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Year : 2008  |  Volume : 74  |  Issue : 5  |  Page : 518-519

Solitary eccrine syringofibroadenoma

Department of Pathology, NKP Salve Institute of Medical Sciences, Nagpur, India

Correspondence Address:
Kalpana A Bothale
Department of Pathology, NKP SIMS, Wanadongri, Nagpur - 440 019
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Source of Support: None, Conflict of Interest: None

DOI: 10.4103/0378-6323.44329

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How to cite this article:
Bothale KA, Mahore SD. Solitary eccrine syringofibroadenoma. Indian J Dermatol Venereol Leprol 2008;74:518-9

How to cite this URL:
Bothale KA, Mahore SD. Solitary eccrine syringofibroadenoma. Indian J Dermatol Venereol Leprol [serial online] 2008 [cited 2020 Nov 29];74:518-9. Available from:


Eccrine syringofibroadenoma (ESFA) is a rare benign proliferation with differentiation towards ductal eccrine structures. It was first described by Mascaro in 1963. [1] It may show variable presentation, ranging from a solitary lesion to multiple papules and nodules arranged in a symmetrical or linear nevoid pattern. The age of onset ranges from 16 to 80 years, but most patients present in the seventh and eighth decades. Distribution of lesions is wide and includes the face, back, abdomen, buttocks, extremities, and rarely the nails. Histopathology of ESFA shows slender anastomosing cords of epithelial cells with or without lumina embedded in a loose fibrovascular stroma. The epithelial cells may show ductal differentiation, often associated with a well-formed cuticle.

Approximately 50 cases of ESFA have been reported in the literature till date. [2]

An 84-year-old female presented with a slowly growing multinodular lesion on the plantar aspect of foot since 3 years. The lesion was very small (peanut sized) when the patient first noticed it. It increased slowly to attain the present size (55 cm). Initially the overlying skin was intact and developed ulceration two and half years later. There was no history of diabetes mellitus or any other cutaneous lesions.

A clinical diagnosis of squamous cell carcinoma was considered. A specimen of ulcerated nodular growth with wide local excision of surrounding lace-like skin was received in our department. It was an ulcerated multinodular growth measuring 54.51 cm. Multiple variable-sized nodules were present in the growth. The largest nodule measured 11 cm. Multiple small nodules were also present. Ulcer measured 21.5 cm [Figure 1A]. Sections revealed stratified squamous epithelium. Underlying tumor mass was composed of long, branching, anastomosing thin strands or cords of small cuboidal epithelial cells extending from the epidermis into the dermis. Occasional duct-like lumina lined by cuboidal epithelial cells were present in the epithelial strands. The stroma was loose and fibrovascular [Figure 1B].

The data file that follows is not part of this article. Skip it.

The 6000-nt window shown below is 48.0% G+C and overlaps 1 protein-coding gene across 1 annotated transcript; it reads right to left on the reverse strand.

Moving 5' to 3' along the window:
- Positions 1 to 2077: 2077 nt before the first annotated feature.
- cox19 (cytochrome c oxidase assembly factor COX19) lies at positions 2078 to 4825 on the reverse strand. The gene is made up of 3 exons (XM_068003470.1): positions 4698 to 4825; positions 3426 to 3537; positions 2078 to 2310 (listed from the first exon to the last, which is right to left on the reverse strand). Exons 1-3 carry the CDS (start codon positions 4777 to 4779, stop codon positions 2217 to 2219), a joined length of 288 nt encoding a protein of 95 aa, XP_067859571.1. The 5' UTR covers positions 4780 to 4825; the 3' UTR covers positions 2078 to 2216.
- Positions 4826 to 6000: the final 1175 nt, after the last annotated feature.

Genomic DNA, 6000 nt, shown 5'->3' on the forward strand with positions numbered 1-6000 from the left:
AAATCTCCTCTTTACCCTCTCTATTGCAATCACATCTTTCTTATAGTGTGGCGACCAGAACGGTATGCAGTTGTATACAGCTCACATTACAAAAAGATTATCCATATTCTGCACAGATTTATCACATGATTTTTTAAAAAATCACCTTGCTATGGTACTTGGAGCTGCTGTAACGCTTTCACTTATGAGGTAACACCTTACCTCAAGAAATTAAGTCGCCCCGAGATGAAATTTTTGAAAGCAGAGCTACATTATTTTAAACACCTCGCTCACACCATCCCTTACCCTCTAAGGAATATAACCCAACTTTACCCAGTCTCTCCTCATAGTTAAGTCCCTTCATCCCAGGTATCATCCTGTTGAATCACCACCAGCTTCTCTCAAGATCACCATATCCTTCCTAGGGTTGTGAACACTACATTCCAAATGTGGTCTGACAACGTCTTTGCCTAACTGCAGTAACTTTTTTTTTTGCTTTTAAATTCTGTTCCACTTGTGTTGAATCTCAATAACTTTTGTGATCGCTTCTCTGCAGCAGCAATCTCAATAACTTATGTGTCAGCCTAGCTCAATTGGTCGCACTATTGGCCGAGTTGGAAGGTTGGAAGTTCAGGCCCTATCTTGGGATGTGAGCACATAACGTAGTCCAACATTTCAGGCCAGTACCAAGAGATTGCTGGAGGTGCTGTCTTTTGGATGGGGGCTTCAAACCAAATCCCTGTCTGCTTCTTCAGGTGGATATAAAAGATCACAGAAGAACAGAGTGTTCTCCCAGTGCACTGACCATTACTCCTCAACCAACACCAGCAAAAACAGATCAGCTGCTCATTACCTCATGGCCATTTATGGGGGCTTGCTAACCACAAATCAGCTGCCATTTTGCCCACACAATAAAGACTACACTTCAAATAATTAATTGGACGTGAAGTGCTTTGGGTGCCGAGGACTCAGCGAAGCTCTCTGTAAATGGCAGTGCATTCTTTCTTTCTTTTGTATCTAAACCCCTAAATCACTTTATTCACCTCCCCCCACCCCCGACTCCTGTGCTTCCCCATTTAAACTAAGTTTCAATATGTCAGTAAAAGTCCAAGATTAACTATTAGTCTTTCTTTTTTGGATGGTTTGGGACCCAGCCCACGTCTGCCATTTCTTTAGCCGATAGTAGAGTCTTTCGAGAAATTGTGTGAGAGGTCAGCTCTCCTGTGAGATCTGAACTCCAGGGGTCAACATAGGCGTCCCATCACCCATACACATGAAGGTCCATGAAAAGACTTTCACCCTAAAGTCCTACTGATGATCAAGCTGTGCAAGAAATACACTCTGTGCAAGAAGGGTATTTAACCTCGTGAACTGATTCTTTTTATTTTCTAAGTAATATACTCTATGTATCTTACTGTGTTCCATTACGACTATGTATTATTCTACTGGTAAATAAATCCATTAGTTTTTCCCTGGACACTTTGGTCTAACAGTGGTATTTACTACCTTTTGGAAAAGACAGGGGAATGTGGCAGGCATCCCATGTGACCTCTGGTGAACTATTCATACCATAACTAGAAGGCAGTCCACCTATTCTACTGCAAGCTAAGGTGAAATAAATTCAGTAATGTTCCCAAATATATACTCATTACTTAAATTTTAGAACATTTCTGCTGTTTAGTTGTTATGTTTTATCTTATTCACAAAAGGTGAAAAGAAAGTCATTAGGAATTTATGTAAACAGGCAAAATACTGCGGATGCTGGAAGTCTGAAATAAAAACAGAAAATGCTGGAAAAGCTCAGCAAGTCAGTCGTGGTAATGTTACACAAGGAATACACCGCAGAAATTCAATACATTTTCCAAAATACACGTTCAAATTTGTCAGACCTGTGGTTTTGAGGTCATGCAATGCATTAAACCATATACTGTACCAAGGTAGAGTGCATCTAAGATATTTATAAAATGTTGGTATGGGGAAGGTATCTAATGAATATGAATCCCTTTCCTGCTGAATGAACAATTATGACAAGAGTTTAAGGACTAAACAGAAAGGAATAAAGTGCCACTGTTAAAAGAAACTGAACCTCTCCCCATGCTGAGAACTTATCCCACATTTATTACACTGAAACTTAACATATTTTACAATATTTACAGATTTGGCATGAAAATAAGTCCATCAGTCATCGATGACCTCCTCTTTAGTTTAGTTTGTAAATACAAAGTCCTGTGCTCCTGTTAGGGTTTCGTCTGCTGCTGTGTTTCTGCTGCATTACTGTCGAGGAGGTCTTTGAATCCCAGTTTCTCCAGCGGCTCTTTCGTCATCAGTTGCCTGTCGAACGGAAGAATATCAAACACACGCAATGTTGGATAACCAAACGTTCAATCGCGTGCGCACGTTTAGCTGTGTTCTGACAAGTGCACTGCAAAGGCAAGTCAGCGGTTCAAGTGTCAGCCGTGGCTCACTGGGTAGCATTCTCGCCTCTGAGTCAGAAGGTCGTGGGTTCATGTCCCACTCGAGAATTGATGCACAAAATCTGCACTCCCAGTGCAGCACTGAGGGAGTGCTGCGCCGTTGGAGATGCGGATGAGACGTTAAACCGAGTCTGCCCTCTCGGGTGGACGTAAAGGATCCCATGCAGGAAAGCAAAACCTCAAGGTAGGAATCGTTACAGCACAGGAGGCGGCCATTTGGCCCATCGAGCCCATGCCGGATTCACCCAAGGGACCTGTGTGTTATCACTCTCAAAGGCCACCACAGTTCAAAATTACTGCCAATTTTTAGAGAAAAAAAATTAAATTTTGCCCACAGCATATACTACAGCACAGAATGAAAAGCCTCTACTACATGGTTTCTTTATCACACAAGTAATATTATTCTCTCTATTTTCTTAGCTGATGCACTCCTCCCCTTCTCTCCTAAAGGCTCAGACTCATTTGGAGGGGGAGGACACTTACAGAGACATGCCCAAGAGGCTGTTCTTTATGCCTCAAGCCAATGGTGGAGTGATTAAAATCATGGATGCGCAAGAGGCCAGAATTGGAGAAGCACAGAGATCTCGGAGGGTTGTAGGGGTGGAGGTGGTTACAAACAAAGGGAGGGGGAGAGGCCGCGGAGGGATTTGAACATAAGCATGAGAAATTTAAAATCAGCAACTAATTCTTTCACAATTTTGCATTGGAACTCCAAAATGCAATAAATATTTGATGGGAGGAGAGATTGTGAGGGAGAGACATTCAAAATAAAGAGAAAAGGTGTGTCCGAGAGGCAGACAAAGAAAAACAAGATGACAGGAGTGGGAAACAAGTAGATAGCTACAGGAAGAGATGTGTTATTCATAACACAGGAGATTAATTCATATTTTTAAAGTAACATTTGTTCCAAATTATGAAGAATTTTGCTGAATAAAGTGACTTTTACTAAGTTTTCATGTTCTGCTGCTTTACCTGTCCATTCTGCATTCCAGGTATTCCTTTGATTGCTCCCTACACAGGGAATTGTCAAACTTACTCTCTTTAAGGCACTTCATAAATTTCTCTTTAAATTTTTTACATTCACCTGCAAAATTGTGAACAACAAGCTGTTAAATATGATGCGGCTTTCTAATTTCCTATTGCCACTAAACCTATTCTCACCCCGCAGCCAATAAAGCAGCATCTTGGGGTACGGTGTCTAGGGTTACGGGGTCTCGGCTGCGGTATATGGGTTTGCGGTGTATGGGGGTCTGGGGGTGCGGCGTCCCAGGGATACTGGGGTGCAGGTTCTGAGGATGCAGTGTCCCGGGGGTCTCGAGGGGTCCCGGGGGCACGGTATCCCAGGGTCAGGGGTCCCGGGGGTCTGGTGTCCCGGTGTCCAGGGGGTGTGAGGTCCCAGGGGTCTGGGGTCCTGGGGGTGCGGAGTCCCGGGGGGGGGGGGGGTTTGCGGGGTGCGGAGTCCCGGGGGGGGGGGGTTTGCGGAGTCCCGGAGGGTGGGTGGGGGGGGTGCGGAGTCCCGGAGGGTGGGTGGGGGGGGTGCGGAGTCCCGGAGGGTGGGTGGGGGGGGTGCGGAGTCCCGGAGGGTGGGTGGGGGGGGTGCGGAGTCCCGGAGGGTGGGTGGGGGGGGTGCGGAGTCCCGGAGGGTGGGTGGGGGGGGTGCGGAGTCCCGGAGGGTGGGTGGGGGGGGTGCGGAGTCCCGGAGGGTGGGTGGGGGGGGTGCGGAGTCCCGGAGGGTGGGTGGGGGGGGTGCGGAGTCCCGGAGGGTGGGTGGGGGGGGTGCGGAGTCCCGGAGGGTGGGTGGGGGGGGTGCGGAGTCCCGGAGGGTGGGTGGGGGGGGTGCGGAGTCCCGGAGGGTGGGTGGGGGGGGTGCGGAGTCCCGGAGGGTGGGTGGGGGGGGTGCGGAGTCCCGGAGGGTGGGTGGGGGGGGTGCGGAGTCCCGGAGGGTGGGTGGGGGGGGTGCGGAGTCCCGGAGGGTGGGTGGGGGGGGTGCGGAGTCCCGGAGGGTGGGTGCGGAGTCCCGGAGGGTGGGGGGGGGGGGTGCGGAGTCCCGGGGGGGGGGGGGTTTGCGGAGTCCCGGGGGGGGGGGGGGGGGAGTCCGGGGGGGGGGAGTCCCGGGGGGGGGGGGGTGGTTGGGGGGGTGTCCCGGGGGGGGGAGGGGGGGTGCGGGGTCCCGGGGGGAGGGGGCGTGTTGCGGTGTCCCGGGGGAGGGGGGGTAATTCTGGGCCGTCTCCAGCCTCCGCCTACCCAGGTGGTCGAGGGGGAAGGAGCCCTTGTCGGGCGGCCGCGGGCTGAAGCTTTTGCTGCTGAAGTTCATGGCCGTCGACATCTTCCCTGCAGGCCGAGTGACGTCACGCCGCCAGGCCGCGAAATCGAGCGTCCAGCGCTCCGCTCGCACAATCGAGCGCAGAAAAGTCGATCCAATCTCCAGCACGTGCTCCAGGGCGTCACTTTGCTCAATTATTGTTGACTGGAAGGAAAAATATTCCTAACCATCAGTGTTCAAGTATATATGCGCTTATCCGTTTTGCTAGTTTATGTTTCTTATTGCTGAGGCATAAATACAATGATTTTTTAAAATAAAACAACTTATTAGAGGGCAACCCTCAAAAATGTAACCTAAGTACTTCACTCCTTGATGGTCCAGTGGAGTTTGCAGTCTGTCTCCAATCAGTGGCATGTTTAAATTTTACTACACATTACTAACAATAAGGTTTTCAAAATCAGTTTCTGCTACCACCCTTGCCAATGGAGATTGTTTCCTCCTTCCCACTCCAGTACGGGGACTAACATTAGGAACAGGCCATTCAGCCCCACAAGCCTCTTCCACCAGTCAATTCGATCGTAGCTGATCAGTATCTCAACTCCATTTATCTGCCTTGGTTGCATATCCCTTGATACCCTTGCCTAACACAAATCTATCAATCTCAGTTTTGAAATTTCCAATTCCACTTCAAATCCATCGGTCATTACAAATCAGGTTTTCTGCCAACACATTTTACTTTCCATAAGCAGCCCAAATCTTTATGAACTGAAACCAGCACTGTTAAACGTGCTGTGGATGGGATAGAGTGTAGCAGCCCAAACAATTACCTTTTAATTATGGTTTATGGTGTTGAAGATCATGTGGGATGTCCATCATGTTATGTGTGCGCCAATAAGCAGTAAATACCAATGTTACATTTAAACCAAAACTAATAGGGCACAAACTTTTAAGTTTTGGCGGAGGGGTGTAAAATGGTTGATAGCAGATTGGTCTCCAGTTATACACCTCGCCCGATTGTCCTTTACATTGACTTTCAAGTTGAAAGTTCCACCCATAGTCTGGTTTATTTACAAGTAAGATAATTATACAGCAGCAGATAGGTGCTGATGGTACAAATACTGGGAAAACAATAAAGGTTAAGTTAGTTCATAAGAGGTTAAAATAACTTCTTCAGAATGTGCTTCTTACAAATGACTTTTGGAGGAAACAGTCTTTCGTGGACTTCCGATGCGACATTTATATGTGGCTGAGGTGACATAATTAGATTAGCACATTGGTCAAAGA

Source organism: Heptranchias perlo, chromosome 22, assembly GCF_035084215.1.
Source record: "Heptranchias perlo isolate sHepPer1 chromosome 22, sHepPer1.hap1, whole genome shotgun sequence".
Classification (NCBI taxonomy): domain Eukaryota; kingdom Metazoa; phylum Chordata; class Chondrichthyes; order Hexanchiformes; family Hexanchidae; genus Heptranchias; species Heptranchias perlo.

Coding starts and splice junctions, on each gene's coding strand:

Clear cell variant of ESFA was reported by Hu et al. in 2005. They studied the immunohistochemistry of ESFA. Their results suggest dual differentiation towards ductal and secretory portions of the eccrine sweat glands. [3] ESFA may occur as a reactive proliferation associated with other conditions like ulcer of skin, chronic lymphedema, venous stasis, nail trauma, burn scar, nevus sebaceous, bullous pemphigoid, and epidermolysis bullosa. [2],[4] Ichikawa et al, [5] studied ESFA in a patient with burn scar ulcer. The authors came to the conclusion that this variant of ESFA seems to be an eccrine duct hyperplasia developing during the restoration and remodeling of skin structures damaged by trauma or ulcerative lesions. [5]

In the literature reviewed, most of the case reports of ESFA are associated with reactive conditions; but in our patient, there apparently was no history of diabetes mellitus or any other reactive condition. Hence ESFA may probably arise as a benign neoplastic proliferation of acrosyringeal cells.

We followed our patient for 1 year and 3 months after surgery. There was no evidence of any recurrence. Every diagnosed case of ESFA should be followed in view of risk of developing carcinoma because there are some reports of cases of ESFA with carcinomatous transformation. [6]

  References Top

1.Elder D, Elenitsas R, Ragsdale BD. Tumours of the epidermal appendages. In: Elder D, Elenitsas R, Jaworsky C, Johnson B, editors. Lever's Histopathology of the skin. 8 th ed. Philadelphia, Pennsylvania: Lippincott Williams and Wilkins; 1997. p .780-82.  Back to cited text no. 1    
2.Brenn T, McKee PH. Tumors of the sweat glands. In: McKee PH, Calonje E, Granter SR, editors. Pathology of the skin with clinical correlations. Vol 2. 3 rd ed. Philadelphia, USA: Elsevier Mosby; 2005. p. 1612- 3.  Back to cited text no. 2    
3.Hu S, Bakshandeh H, Kerdel FA, Rongioletti F, Romanelli P. Eccrine syringofibroadenoma of clear cell variant: An immunohistochemical study. Am J Dermatol 2005;27:228-31.  Back to cited text no. 3    
4.Utani A, Yabunami H, Kakuta T, Endo H, th Shinkai H . Reactive eccrine syringofibroadenoma: An association with chronic foot ulcer in a patient with diabetes mellitus. J Am Acad Dermatol 1999;41:650-1.  Back to cited text no. 4    
5.Ichikawa E, Fujisawa Y, Tateishi Y, Imakado S, Otsuka F. Eccrine syringofibroadenoma in a patient with a burn scar ulcer. Br J Dermatol 2000;143:591-4.  Back to cited text no. 5  [PUBMED]  [FULLTEXT]
6.Katane M, Akiyama M, Ohnishi T, Watanabe S, Matsuo I. Carcinomatous transformation of eccrine syringofibroadenoma. J Cutan Pathol 2003;30:211-4.  Back to cited text no. 6  [PUBMED]  [FULLTEXT]


  [Figure 1A], [Figure 1B]


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